I am still this person, this completely crazy passionate for orphan care, Africa, and the poor, chica. I will always be this girl. This lesson my great God is teaching me is not to become less of that person. Its to become more of Him through this passion, with love, with forgiveness, and not letting it take over my entire thinking, letting HIM take it over. It can, some days it does. Its okay to be knocked on the side of the head, most times very necessary! I wish everyone could have been there in Mothers Theresa that day, for perspective. It won't stop me from sharing, reaching, educating about orphan care when I can. Our family was chosen to be a walking testimony after all!
It does change my heart for others that don't share the same compassion. The grudges in my heart have become almost non-existent to where I am free to love. Only because of Him.Forgiveness has washed away my bitterness and with the Love that has helped me with that, I am hoping that others on the other side of that grudge would also walk in forgiveness towards my offenses towards them.
humbled,
Nat

6 comments:

Timmy Rogers said...

Nice Blog.... I stole this... good stuff... Something I do everyday... Long Marathon - Peace Teabo Tribe... Timmy

Forgiving is a journey.

Some people suppose that you should be able to forgive everything in a single minute and be done with it. I think they are very wrong. God can forgive in the twinkling of an eye, but we are not God. Most of us need some time. Especially if the hurt went deep and the wrong was bad. So when you forgive, be patient with yourself.

When you decide to forgive you first make a baby step on the way to healing. And then you go on from there. You may be on the way for a long time before you finish the job. And you may backslide and need to forgive all over again.

I once was in a rage at a police officer in the village where I live for abusing my youngest son for no good reason. I stomped about my house for several days in a fury of anger at the officer. I knew I would be miserable unless I forgave him. But I did. I did forgive him. I forgave him by going into my study and getting on my knees, and saying, "Officer Maloney, I forgive you. In the name of God, I forgive you."

About a year later I saw this same office drive by in a patrol car and I had to do it all over again. Only it was easier the second time. Then, a few years later, I heard that he had been fired from the force for abusive conduct. Hearing that tasted sweet as honey to me. I secretly smacked my lips with vengeful satisfaction. Then I realized I needed to forgive him one more time. Which I did. And, who knows, I may have to do it a few more times before I’m over it.

Nobody but God is a real pro at forgiving. (LOVE THIS!! So TRUE!!!) We are amateur and bunglers. We cannot usually finish it the first time. So be patient with yourself. Make the first step. It will get you going and once on the way, you will never want to go back......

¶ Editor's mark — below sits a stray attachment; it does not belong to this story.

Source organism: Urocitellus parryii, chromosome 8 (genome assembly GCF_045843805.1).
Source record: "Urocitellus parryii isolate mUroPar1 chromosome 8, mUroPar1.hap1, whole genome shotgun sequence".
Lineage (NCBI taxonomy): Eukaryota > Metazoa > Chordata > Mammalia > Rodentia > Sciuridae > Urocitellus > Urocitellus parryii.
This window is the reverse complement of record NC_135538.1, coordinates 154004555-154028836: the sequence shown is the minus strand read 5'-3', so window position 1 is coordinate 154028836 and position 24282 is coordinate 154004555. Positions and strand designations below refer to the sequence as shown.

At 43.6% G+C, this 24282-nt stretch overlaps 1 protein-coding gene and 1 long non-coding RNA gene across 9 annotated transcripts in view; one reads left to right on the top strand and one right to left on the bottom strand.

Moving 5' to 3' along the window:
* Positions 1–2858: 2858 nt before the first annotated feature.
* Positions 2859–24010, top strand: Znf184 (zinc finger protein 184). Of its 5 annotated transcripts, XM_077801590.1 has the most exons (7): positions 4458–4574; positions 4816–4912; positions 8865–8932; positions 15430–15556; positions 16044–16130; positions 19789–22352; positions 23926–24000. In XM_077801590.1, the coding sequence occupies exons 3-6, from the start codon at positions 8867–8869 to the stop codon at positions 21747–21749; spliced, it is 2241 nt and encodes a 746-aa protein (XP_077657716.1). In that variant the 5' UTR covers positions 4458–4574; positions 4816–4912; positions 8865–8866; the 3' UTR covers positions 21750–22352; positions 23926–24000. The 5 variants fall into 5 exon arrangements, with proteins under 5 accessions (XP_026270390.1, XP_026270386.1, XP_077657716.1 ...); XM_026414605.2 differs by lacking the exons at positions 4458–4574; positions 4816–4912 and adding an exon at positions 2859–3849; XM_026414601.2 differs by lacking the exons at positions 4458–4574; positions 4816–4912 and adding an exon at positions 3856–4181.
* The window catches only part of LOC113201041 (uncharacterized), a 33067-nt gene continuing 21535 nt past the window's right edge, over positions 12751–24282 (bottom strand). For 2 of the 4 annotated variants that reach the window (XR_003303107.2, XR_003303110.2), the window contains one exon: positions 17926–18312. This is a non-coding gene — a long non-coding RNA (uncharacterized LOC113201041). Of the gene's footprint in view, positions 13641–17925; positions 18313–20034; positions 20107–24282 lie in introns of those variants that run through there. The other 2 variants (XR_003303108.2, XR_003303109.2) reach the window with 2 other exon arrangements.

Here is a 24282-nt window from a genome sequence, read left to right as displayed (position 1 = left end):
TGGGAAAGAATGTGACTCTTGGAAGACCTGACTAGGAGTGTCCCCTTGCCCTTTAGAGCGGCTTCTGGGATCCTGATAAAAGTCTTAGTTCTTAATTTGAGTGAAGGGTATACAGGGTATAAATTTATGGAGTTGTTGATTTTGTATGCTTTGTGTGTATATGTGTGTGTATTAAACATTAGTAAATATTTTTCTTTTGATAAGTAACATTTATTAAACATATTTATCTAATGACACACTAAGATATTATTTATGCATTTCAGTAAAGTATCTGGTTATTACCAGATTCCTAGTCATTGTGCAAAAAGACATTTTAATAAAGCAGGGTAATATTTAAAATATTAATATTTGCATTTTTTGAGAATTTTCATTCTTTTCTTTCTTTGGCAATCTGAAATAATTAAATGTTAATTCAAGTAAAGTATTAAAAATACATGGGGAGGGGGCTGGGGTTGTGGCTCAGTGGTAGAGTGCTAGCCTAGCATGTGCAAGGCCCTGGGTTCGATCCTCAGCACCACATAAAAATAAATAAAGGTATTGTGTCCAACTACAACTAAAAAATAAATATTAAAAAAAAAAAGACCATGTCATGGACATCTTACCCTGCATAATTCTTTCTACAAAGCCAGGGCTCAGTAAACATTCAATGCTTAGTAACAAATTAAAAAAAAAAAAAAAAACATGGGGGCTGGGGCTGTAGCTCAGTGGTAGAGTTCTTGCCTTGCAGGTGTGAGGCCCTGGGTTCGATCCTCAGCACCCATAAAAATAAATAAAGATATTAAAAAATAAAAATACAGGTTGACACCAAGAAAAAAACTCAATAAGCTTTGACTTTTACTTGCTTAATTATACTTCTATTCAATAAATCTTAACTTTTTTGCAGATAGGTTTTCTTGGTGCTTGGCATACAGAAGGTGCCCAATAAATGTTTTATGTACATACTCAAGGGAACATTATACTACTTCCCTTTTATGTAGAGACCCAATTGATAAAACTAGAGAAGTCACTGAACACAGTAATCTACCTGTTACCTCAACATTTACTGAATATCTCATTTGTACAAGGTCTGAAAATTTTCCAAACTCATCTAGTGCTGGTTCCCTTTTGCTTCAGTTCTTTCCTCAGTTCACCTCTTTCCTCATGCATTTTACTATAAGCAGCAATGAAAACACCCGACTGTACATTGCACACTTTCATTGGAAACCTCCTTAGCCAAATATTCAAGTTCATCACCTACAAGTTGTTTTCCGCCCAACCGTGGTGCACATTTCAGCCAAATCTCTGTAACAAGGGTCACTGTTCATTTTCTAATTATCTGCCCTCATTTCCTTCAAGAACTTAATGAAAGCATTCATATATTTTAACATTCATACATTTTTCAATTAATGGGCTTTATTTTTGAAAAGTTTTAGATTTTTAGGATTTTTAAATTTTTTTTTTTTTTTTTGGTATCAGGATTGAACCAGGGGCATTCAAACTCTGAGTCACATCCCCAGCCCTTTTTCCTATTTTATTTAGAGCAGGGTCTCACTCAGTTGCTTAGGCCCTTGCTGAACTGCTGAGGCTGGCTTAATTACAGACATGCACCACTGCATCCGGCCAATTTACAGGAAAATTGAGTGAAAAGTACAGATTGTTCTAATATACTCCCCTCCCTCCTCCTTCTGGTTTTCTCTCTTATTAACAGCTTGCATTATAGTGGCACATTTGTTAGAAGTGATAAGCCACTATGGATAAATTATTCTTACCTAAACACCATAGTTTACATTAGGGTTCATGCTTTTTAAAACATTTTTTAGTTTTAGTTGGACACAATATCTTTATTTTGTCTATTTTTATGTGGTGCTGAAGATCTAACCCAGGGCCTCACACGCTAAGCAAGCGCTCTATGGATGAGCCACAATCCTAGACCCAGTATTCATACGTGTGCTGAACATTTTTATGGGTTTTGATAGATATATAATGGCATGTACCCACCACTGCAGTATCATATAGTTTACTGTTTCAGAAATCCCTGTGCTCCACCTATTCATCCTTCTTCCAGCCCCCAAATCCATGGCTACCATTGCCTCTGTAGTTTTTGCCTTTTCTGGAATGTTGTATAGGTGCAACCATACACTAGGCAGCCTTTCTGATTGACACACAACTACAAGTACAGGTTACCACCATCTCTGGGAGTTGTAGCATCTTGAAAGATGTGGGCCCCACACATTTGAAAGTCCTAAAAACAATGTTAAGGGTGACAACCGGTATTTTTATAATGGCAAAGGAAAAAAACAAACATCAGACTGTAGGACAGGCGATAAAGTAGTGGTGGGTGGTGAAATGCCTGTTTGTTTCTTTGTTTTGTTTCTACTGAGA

...And remember this: The first person who gets the benefit of forgiving is always the person who does the forgiving. When you forgive a person who wronged you, you set a prisoner free, and then you discover that the prisoner you set free is you. When you forgive, you walk hand in hand with the very God who forgives you everything for the sake of his Son. When you forgive, you heal the hurts you never should have felt in the first place.

http://www.csec.org/csec/sermon/smedes_4101.htm

Heckert's Highway said...

Beautiful Nat!! I love your heart, and appreciate all you had to say. We will never be the same after seeing all that we have. I'll be forever undone. And I wouldn't have it any other way. Hearts broken with the things that Break God's heart.

I love what Timmy wrote also, and it encouraged me in my journey of forgiveness. Thanks!

Jenn

Sophie said...

This is a great post. Even though I haven't experienced what you've witnessed first hand, my heart has been forever changed by our adoption. I must admit sometimes I get consumed with the orphan crisis that I may loose touch with the realities at hand, and other times I feel like vomiting when I hear what people around me are bothered with.

I don't think it's necessarily a bad thing but I've realized I need to be forgiving of peoples hang ups because I was like them at one point in my life.

I love this post and I love your heart!

Timandem said...

Love your true-heart Natalie! You are awesome for being willing to keep going no matter! Yay, Christ in us, the hope of glory!!

Anna Sams said...

Wow... what a powerful story and a humbling story! I needed to read this today. I have been to Haiti on a mission and I am praying about going to Africa in the Spring for a medical mission... I love your blog... and I can't wait to read more! How amazing our God is and sooo glad I found you! Drop by our family blog when you get a chance.

Anna Sams
http://asamsfaith.blogspot.com/

Murphy Momma said...

Nat, to this day I choke on those same tears I did back at Mother Teresa's. That little girls face haunts me and we never will be the same. It's so easy for all of us to disconnect here in light of what we've seen but God compassionately loves us as we try to gain a footing in both worlds. It's such a journey and I'm sure there are others who've experienced more horrible things who think I'm shallow and unconcerned. God's grace covers us all.

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Pray for sweet Abby Riggs!!